After a visit with his sons, Schillinger realizes he needs to get paroled. He convinces McManus to let him return to Em City with the condition that he leaves Beecher alone. Beecher comes out of the hole hell-bent on making sure Schillinger doesn't get paroled. McManus gets wind of Wittlesey and Ross' contraband operation and orders her to shut it down. Ross makes it very clear to her that this will not happen. The Muslims meet and discuss how the riot will begin. However, two rednecks beat them to it by fighting over a game of checkers. This causes all the inmates to get involved and they quickly overpower the COs who are trying to break it up. Said orders the Muslims to get out and seize control. Said pulls out the gun he acquired from a rookie CO and fires a shot into the air, causing Em City to quiet down. Said meets with Ross, Adebisi, O'Reily and Alvarez to discuss strategy and demands. Said agrees to let O'Reily, Ross and Adebisi control the main gate and Alvarez will control ... Written by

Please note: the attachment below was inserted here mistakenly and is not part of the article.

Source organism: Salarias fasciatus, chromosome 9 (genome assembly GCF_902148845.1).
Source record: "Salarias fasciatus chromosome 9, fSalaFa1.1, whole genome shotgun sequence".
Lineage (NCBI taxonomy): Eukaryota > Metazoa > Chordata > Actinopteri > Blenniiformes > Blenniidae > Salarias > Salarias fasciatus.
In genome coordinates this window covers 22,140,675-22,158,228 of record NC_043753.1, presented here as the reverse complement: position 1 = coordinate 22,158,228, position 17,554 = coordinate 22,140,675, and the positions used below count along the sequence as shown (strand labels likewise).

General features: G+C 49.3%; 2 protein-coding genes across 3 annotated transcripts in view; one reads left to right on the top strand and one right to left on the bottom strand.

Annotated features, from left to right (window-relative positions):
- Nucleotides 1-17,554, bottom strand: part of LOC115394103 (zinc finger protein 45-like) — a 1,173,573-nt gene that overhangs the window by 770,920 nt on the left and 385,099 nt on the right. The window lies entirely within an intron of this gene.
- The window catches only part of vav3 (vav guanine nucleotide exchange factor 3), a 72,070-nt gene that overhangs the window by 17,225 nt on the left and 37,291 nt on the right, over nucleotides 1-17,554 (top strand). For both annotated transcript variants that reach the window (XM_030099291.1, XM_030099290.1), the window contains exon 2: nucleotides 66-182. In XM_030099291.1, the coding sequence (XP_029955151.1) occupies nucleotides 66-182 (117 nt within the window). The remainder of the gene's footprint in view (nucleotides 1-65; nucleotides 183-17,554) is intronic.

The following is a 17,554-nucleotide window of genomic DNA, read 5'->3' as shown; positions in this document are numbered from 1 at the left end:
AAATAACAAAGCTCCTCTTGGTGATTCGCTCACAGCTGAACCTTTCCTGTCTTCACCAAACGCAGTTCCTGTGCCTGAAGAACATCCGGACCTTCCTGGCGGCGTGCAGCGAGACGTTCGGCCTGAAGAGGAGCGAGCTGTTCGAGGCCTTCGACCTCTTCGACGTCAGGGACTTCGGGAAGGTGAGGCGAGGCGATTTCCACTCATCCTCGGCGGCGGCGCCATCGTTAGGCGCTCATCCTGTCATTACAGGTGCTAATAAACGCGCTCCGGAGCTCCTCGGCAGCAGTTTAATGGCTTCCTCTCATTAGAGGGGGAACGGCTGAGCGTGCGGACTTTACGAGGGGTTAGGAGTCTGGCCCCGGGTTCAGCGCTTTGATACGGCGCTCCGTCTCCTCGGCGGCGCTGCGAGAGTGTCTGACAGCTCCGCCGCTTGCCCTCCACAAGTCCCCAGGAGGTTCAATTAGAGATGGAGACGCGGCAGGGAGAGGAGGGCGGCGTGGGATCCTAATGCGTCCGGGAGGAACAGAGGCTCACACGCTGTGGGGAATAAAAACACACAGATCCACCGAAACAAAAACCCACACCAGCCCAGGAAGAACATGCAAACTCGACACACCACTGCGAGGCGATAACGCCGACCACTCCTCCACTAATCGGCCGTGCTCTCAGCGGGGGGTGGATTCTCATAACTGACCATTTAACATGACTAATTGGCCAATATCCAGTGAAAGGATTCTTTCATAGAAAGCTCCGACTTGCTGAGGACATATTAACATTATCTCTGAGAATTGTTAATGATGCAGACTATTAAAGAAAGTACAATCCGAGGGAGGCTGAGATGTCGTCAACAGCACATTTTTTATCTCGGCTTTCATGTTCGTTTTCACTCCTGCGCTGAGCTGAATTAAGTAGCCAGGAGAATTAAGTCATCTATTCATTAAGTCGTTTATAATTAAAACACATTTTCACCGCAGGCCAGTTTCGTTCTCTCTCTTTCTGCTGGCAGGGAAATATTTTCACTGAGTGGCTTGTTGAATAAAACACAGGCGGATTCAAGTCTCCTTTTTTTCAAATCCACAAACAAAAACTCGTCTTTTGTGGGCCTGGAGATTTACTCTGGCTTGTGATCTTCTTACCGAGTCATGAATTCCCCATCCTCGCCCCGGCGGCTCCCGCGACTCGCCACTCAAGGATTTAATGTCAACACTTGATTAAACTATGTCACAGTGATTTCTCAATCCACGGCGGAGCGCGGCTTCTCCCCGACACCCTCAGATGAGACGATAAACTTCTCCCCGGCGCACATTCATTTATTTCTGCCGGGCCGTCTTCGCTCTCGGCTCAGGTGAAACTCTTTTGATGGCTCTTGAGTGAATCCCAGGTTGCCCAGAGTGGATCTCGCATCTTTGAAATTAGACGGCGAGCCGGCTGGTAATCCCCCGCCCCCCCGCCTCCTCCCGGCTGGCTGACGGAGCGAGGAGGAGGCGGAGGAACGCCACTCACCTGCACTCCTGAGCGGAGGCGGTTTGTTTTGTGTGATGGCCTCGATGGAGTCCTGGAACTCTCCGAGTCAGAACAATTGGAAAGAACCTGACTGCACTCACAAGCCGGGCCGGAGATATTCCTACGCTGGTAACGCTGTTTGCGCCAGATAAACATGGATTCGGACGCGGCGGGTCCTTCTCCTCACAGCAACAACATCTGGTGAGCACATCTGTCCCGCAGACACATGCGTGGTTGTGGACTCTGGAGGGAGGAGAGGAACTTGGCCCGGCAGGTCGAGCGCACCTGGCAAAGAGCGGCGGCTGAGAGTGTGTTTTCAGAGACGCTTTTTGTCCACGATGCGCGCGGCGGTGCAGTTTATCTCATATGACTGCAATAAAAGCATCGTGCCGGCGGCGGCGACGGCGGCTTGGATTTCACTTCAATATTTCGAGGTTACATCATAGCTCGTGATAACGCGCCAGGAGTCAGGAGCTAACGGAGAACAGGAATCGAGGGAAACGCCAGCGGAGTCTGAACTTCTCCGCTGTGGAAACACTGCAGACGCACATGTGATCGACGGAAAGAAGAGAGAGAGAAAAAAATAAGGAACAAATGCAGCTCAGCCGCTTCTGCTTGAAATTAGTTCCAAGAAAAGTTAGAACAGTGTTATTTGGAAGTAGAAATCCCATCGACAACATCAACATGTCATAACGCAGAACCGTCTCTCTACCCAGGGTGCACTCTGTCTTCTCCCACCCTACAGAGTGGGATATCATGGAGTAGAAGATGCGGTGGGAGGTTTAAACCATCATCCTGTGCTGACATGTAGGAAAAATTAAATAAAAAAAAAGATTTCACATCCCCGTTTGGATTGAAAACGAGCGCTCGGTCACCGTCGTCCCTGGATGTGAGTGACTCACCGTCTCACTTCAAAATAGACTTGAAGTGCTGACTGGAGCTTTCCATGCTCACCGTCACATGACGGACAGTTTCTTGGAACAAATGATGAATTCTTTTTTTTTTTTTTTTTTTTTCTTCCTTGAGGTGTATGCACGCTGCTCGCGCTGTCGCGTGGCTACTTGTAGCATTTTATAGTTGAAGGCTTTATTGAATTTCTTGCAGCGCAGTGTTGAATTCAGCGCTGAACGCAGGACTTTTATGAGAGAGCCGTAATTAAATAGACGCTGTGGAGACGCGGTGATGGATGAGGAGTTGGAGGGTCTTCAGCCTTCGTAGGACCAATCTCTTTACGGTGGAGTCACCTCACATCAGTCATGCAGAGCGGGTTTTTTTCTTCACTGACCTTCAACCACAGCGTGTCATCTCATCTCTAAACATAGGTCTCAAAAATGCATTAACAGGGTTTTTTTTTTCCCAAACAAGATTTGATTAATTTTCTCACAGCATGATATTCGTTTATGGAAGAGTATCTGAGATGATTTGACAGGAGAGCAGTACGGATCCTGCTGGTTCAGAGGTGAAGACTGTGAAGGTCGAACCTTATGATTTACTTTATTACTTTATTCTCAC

Did You Know?
Earlier drafts of the first season finale had Sister Peter Marie directing a the musical West Side Story using inmates as cast members. The riot that was planned was supposed to start when the inmates began fighting each other while in character during the musical. Having Peter Marie direct West Side Story was supposed to have been a homage to actress Rita Moreno, who was in the movie version of West Side Story and won an Oscar for her performance. See more
Said, I grew up in a small town, upstate New York. There was only one major industry there, the prison. Everybody's parents either worked at the prison or made a living from, you know, motels, gas stations, or, like my dad, had a diner. Right across the street. It was the fall, we'd just gone back to school, I was about to turn ten. I was very, very excited. A few days before my birthday, though, there was this riot. And it lasted four days. But then the Governor authorized 2500 troops, state ...
References The Wizard of Oz
I Got It Bad (and That Ain't Good)
Written by Duke Ellington
and Paul Francis Webster
Performed by Lee Tergesen See more